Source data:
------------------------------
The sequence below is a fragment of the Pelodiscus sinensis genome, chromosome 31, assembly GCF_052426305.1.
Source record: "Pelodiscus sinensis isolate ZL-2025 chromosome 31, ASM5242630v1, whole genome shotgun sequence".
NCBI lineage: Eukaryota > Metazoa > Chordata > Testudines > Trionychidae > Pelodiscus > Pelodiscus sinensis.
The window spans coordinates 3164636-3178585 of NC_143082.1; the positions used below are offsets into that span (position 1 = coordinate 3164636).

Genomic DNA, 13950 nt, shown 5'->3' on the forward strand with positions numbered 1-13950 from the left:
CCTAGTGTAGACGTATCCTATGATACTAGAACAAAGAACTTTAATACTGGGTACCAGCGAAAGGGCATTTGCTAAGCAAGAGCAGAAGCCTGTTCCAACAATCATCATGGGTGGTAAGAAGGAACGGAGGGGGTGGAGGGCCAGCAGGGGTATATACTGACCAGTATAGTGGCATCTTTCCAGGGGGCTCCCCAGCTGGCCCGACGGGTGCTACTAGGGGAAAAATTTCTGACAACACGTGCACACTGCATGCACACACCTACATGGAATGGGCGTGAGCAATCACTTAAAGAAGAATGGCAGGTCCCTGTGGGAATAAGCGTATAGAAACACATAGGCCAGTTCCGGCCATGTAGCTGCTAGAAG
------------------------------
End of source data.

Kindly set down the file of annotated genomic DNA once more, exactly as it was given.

The sequence below is a fragment of the Pelodiscus sinensis genome, chromosome 31, assembly GCF_052426305.1.
Source record: "Pelodiscus sinensis isolate ZL-2025 chromosome 31, ASM5242630v1, whole genome shotgun sequence".
NCBI lineage: Eukaryota > Metazoa > Chordata > Testudines > Trionychidae > Pelodiscus > Pelodiscus sinensis.
The window spans coordinates 3164636-3178585 of NC_143082.1; the positions used below are offsets into that span (position 1 = coordinate 3164636).

Genomic DNA, 13950 nt, shown 5'->3' on the forward strand with positions numbered 1-13950 from the left:
CCTAGTGTAGACGTATCCTATGATACTAGAACAAAGAACTTTAATACTGGGTACCAGCGAAAGGGCATTTGCTAAGCAAGAGCAGAAGCCTGTTCCAACAATCATCATGGGTGGTAAGAAGGAACGGAGGGGGTGGAGGGCCAGCAGGGGTATATACTGACCAGTATAGTGGCATCTTTCCAGGGGGCTCCCCAGCTGGCCCGACGGGTGCTACTAGGGGAAAAATTTCTGACAACACGTGCACACTGCATGCACACACCTACATGGAATGGGCGTGAGCAATCACTTAAAGAAGAATGGCAGGTCCCTGTGGGAATAAGCGTATAGAAACACATAGGCCAGTTCCGGCCATGTAGCTGCTAGAAG